the areas where rivers were, I am surprised that the Ganges River was not in. The Mekong River that runs along Tibet Plateau to Thailand and Cambodia, also has great significance in the growth of ancient cultures. Your post has aroused my curiosity for further exploration. Perhaps you would tell us more in your next post. Thank you for another excellent post !

    Like

    • Hi Denise! I share your surprise. Sometimes we connect the beginning of a civilization with a river, as if the river started out from that point. I never imagined that North America’s rivers would be considered some of the oldest. I am learning as I go along!!!

      Humanity is egocentric. Our world was here long before our arrival!!

      “Don’t go around saying the world owes you a living. The world owes you nothing. It was here first.”
      ― Mark Twain

      Like

    • You’re welcome. I think that we are thinking differently – and there are a great many who are choosing to respect our environment. It is a conversation that continues to grow… 🙂

      Like

  3. Fascinating to learn about the ages of rivers. The video is an excellent reminder that we need to rethink our ideas. At one time, there was talk about putting water footprint information on goods we buy but I don’t think the matter has gone beyond talk. Also there is a limit to how much information can be squeezed on to a product label. I already have trouble trying to see and understand what is on labels!

    Like

  4. Be careful… as Hal Boyle said, of the river, “and it doesn’t want to go anywhere else”. Anywhere else than nature destined it to go that is. But big business and their chosen elected government pawns will stop at nothing to divert it and flood lands and the destruction of natural habitats to achieve their ends, of greed for profit.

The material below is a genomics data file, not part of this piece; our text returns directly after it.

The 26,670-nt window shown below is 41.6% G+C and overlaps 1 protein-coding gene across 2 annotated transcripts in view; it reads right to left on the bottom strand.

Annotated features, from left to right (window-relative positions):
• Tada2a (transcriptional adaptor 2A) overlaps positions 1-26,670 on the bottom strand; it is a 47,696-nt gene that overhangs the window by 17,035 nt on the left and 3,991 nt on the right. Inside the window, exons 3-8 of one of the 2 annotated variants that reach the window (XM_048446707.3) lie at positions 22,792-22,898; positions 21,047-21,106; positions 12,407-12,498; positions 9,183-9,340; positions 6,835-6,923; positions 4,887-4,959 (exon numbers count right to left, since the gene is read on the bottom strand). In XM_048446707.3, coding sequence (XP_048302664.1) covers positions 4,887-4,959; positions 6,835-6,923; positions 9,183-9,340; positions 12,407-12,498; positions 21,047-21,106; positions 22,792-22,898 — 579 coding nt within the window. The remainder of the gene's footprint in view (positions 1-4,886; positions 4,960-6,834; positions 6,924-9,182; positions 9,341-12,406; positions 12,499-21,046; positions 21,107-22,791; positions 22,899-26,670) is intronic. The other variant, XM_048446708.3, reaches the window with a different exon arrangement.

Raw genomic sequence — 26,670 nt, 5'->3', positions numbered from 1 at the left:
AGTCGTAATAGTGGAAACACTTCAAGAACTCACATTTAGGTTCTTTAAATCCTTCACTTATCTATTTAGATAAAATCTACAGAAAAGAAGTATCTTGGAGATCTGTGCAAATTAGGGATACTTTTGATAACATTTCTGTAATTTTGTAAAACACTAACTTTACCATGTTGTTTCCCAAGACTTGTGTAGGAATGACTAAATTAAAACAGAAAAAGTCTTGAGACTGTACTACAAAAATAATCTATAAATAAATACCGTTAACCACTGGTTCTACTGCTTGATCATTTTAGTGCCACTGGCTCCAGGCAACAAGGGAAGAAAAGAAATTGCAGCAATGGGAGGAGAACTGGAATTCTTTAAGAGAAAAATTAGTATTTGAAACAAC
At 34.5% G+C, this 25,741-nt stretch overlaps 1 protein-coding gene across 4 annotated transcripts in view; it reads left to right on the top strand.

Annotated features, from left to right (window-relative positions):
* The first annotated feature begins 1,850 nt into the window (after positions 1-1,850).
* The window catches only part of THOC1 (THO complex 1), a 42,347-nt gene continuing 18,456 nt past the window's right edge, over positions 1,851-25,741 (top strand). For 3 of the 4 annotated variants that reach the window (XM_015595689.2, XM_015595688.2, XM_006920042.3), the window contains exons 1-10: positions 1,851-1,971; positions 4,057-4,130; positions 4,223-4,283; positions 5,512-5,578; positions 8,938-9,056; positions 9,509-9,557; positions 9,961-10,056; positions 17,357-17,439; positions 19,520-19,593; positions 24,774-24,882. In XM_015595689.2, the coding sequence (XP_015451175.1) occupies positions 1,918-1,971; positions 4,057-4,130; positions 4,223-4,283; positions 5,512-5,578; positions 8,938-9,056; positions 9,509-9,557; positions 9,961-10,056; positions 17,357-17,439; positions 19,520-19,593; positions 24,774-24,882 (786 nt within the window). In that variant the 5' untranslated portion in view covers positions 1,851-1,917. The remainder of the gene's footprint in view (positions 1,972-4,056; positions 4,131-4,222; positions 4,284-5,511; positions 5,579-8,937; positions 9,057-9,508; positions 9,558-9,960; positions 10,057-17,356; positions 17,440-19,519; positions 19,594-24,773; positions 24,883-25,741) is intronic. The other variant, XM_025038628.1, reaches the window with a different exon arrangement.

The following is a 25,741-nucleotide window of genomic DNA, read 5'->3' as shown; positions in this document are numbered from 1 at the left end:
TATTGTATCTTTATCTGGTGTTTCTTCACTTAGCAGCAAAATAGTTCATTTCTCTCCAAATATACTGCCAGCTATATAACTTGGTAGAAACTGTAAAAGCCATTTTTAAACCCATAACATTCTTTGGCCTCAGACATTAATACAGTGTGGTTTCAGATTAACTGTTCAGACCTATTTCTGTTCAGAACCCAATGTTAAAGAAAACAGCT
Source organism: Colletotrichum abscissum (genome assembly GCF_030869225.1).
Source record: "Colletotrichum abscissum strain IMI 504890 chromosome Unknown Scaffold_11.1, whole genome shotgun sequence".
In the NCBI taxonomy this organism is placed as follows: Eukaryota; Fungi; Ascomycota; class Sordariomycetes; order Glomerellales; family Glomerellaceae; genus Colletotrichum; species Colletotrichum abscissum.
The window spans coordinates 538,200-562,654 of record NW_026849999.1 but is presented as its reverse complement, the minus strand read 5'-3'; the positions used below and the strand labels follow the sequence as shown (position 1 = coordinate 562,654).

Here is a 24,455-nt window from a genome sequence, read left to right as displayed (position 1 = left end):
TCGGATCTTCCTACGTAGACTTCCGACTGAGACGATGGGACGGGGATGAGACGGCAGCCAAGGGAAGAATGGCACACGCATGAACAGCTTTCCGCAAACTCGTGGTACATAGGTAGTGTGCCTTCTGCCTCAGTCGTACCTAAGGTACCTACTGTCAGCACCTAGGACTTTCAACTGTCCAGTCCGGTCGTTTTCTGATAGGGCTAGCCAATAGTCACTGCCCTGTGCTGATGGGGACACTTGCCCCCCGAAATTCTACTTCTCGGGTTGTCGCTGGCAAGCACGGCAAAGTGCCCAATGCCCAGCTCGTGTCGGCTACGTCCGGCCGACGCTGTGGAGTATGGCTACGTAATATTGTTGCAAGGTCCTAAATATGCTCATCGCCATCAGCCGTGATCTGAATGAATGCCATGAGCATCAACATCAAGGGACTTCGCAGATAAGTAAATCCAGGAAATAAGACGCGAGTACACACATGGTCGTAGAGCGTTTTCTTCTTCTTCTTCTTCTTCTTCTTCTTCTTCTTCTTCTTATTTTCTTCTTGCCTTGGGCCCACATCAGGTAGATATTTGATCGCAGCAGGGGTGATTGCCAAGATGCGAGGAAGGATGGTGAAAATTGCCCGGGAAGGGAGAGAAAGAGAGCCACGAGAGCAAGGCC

If you have any doubt about feeding that greed, check out the known government destruction of 115 rivers in the province of Quebec, Canada alone, as of 2009. available on Internet web site reference, “Chercher le Courant”. You can go on Google to have it translated into English, and it’s truly worth it, if you wish to be well informed. Fore warned is forearmed… JJ

    Like

    • “and it doesn’t want to go anywhere else” That was exactly the phrase that stuck in my mind! I agree wholeheartedly – forewarned is forearmed. Thank you for the recommendation to watch “Chercher le Courant” – much appreciated!

      Like

  5. Interesting post, Rebecca! I didn’t know that the Muese (or Maas, as it’s called here) is one of the oldest rivers (or, could even be, THE oldest) 🙂 Good quote by M. Mead!

    Like

    • And you are the lucky person who can witness the waters flowing past you….

      I confess, I didn’t even know it existed before I started my mini-research project. It seems that we know our local rivers. In B.C., we have the Columbia, the Fraser, the Skeena and Kootenay Rivers. And we even have a river called “The Peace River.” Your comments are appreciated!!!